return '<img src="' + settings.path + '/images/icon.png" alt="&lt;--wysiwyg-plugin-example-&gt;" title="&lt;--wysiwyg-plugin-example--&gt;" class="wysiwyg-plugin-example drupal-content" />';
  }
};
 
})(jQuery);

The css file should contain styling specific for this plugin and what it renders, make sure to keep it aas general as possible so it is easy to overwrite.

That is it for our initial button.

Now we need to expand it with a multifield form to allow us to insert token elements based on user input.

Wysiwyg button with form #4

Welcome to the second article in my tutorial about building a wysiwyg button for drupal 7 which enables use to inserting tokens.

This will be a four step tutorial

  1. Step one will be building the module and a simple wysiwyg button
  2. Step two will cover a simple wysiwyg button
  3. Step three will expand the button with a multi field form
  4. Step four will make this form dynamic with ajax callbacks for removing and adding fields

This next part will cover how to expand the form to use ajax for dynamic adding and removing fields.

I followed this exellent article about how to implement det dynamic adding and removing fields, but since we are using jquery ajax to load our for we don't have the luxury of drupals ajax to ensure ajax handling for our form and we need to add this in.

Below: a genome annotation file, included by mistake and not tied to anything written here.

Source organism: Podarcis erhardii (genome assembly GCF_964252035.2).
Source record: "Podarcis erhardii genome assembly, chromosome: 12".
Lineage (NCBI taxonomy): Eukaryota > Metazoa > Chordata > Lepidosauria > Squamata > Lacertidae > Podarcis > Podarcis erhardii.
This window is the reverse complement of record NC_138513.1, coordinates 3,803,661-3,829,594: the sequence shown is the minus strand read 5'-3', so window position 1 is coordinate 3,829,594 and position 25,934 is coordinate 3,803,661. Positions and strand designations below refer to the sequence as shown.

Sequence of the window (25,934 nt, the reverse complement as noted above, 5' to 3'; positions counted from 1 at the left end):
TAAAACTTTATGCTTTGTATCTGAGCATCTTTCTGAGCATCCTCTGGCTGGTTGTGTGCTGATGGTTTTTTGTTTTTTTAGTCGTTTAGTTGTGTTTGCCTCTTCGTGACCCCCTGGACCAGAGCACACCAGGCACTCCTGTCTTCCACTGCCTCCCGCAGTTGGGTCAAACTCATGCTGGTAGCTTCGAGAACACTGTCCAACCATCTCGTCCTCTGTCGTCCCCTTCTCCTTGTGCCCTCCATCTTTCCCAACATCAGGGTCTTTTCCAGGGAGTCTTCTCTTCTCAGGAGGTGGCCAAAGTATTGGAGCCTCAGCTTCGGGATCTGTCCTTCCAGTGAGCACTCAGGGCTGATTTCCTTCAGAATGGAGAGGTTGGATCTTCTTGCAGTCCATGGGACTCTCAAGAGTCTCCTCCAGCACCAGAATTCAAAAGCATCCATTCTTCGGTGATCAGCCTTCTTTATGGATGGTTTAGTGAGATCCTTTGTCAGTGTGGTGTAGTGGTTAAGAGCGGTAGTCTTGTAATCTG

/**
 * Insert token form
 */
function example_insert_form($form, &$form_state) {
  drupal_add_library('system', 'ui.dialog');
  $form['#tree'] = TRUE;
  if (empty($form_state['num_objects'])) {
    $form_state['num_objects'] = 1;
  }
  $ids = null;
  $args = $form_state['build_info']['args'];
  if(isset($args[0])) {
    $ids = explode(',', $args[0]);
    if($form_state['num_objects'] == 1) {
      $form_state['num_objects'] = count($ids);
    }
  }
  $form['objects'] = array(
    '#type' => 'fieldset',
    '#title' => t('Objects'),
    '#prefix' => '<div id="example-fieldset-wrapper">',
    '#suffix' => '</div>',
  );
 
  for($i = 0; $i < $form_state['num_objects']; $i++) {
    $form['objects'][$i]['object'] = array(